At the end of 2010, when I accepted an offer to join the curator community on Geni.com, I was in the middle of a personal project to collect history from everywhere I had traveled, and to put it all into a single timeline. I had hoped that I could use this timeline to start writing historical fiction, creating publishable works that someone would want to buy.
I had, at the time, envisioned that someone to be a publishing house, but even when I had started collecting regional histories from various online and offline sources, this centralized world of writers submitting to publishers was already vanishing. The Internet had created a new world where writers could submit works directly to the readers. And frankly, that new reality left me confused for a few years.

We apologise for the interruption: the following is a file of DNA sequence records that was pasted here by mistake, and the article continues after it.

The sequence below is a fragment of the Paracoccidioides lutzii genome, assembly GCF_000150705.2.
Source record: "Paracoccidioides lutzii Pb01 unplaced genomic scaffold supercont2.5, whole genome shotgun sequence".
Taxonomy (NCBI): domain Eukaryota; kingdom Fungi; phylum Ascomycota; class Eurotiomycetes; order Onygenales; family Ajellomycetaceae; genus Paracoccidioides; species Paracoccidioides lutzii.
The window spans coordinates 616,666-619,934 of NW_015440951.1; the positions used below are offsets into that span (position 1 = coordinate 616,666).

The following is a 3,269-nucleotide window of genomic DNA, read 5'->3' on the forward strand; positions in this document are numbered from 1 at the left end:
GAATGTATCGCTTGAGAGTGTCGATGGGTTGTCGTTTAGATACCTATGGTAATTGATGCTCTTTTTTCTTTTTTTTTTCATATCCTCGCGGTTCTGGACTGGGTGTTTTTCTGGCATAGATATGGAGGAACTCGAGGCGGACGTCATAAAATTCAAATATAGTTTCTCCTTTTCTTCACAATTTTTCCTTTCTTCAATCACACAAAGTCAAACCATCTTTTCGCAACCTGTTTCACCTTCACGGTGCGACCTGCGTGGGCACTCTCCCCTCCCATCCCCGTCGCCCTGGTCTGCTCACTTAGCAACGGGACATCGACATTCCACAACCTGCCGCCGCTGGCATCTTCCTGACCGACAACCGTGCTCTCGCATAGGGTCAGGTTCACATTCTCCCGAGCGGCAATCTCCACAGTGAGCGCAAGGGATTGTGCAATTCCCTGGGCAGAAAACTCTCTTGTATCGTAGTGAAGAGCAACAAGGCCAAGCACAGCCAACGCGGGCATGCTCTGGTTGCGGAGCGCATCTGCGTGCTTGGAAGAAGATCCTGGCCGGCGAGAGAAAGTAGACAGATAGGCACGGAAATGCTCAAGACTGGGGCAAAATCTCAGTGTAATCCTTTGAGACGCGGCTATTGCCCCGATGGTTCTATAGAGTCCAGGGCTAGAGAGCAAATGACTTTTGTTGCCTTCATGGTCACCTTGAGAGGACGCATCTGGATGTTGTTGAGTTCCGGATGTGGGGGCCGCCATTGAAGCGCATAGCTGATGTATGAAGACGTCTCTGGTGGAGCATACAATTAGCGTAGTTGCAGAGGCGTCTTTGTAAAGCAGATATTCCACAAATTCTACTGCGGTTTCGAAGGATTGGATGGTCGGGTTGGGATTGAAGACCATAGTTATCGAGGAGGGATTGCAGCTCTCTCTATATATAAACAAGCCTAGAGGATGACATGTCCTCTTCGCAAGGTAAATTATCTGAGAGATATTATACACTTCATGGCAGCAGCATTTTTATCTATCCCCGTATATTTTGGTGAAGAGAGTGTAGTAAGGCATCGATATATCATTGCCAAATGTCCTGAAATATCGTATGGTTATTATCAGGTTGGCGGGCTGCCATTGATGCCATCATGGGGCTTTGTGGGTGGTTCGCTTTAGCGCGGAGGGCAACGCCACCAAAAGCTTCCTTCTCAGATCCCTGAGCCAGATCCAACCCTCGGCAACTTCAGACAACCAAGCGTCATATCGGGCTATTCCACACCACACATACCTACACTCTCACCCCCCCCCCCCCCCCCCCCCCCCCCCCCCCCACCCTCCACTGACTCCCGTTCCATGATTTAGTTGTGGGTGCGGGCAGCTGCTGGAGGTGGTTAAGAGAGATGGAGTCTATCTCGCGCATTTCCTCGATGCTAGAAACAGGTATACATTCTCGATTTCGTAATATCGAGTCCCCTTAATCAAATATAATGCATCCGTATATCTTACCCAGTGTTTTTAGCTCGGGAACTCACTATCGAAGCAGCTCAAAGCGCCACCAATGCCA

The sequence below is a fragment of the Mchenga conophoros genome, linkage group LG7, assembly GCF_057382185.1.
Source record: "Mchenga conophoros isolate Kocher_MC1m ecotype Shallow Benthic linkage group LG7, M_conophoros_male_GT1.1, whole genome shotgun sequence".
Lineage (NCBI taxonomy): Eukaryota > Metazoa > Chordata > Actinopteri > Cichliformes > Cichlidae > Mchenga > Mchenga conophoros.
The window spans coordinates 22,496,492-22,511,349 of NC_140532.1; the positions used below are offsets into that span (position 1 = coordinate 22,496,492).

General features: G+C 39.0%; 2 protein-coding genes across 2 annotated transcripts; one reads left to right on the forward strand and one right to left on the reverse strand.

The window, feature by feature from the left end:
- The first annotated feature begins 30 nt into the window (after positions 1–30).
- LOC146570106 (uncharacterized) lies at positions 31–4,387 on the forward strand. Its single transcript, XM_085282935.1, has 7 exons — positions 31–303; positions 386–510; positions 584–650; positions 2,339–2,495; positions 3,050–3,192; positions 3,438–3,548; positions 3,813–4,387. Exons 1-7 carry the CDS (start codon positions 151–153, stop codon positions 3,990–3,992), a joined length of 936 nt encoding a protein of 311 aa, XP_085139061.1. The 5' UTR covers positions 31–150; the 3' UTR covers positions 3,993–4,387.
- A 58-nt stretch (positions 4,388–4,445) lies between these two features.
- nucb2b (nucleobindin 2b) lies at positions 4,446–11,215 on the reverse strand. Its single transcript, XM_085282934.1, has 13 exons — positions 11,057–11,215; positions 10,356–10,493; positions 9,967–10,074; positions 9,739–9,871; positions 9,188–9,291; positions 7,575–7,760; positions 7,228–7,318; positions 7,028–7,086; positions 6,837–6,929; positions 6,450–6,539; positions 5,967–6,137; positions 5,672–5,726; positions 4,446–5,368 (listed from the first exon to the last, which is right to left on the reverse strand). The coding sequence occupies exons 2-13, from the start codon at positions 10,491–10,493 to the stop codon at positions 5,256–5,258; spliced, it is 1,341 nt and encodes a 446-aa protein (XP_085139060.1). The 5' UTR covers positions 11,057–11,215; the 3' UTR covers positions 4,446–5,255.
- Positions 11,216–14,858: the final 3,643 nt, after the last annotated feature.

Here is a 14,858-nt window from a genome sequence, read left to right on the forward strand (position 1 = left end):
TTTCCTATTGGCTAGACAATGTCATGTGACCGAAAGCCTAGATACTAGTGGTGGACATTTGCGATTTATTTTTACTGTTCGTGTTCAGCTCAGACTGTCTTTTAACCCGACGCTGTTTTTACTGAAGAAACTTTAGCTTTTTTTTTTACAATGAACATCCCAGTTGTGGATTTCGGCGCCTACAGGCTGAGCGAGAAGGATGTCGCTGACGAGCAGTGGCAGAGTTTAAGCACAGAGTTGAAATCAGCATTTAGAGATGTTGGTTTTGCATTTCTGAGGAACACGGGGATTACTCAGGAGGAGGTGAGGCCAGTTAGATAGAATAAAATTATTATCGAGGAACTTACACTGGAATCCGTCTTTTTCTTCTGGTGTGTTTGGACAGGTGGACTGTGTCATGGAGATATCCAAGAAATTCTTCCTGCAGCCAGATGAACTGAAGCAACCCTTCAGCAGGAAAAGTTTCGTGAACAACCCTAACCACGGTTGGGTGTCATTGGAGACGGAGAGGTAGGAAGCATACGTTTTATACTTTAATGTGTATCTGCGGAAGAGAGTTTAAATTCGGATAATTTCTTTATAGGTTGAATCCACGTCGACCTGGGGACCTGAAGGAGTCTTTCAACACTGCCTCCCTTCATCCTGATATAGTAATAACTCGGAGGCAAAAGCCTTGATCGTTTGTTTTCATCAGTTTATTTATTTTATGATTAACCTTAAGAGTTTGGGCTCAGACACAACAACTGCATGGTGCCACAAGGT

All the while that I was sorting out what was happening, I learned more and more about history from a micro-perspective in my role as a curator on Geni. I learned to identify useful research on historical individuals, and to make sense of their positions in more than one family tree. Among my responsibilities as a curator, as I saw them, was to use such research to correct and otherwise render accurate the shared tree on Geni, and to help everyone involved understand what the best available research was saying. Sometimes that meant that I would be the one learning from others (I’m always grateful for the help in picking up on something new, or correcting my own misunderstanding about the past), but at other times it meant sharing something new that others hadn’t seen when first compiling their individual tree. Sometimes that would be something as simple as checking the date when a town was settled, or understanding when a region or colony changed hands. Continue reading